Last week, you saw an example of a list of passwords that an attacker used to attack a server more than 41,000 times. But the worst part was the server that underwent a short attack…
As demonstrated last week, attackers attempt to guess usernames and passwords on systems in an attempt to gain access to those computers.
The most concerning part, since your network is already under attack, is that one or more of the attempts might have been successful.
Those thousands of unsuccessful login attempts on a computer are, in a way, reassuring because the attacker was having difficulty finding a combination that worked.
The reason that some computers have fewer attack attempts can be because an attacker successfully gained access after a smaller number of guesses.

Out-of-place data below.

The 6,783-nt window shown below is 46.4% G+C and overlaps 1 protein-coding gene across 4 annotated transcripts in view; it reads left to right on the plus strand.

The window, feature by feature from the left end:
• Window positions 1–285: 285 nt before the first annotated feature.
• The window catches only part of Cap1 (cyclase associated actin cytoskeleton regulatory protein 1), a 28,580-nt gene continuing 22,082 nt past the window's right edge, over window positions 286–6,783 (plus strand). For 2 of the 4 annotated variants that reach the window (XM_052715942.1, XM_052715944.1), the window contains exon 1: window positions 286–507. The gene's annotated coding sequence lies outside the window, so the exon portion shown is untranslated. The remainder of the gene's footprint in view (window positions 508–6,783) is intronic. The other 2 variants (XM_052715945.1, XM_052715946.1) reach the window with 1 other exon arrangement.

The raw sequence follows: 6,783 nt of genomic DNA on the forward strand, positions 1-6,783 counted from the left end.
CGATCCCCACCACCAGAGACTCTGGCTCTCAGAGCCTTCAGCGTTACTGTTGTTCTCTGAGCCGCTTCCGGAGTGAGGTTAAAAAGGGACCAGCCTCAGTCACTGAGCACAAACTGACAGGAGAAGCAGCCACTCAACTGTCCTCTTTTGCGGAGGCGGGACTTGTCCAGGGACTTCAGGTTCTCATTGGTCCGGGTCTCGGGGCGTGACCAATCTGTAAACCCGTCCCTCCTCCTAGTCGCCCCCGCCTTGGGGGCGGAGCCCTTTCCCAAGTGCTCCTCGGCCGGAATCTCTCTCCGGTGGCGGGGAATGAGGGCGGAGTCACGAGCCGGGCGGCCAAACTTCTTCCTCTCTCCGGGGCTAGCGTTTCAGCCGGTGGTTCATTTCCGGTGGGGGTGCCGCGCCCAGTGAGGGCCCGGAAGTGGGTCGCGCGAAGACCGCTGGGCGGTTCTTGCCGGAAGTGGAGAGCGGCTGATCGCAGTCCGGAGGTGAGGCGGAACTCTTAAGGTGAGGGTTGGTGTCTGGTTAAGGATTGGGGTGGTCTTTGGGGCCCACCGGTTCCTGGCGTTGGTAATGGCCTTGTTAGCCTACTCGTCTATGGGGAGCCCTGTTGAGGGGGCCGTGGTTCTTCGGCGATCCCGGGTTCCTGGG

This is often the case since the attacks are automated so an attacker will not usually get tired of trying. Once one of the tries is successful, then that’s when the attacker stops guessing usernames and passwords. At that point, they already have access.
Have your internal, or outsourced, IT Pro examine failed logon attempts and see if the usernames seem random like the list published last week. If the usernames are similar to those on that list, then that’s an indication that an attacker was attempting to gain access. If there are a small number of attempts, then that attacker may have gained access to the computer.
Now that’s concerning.
Please forward this to your friends and associates so that they can be more aware of how to protect the security of their organization.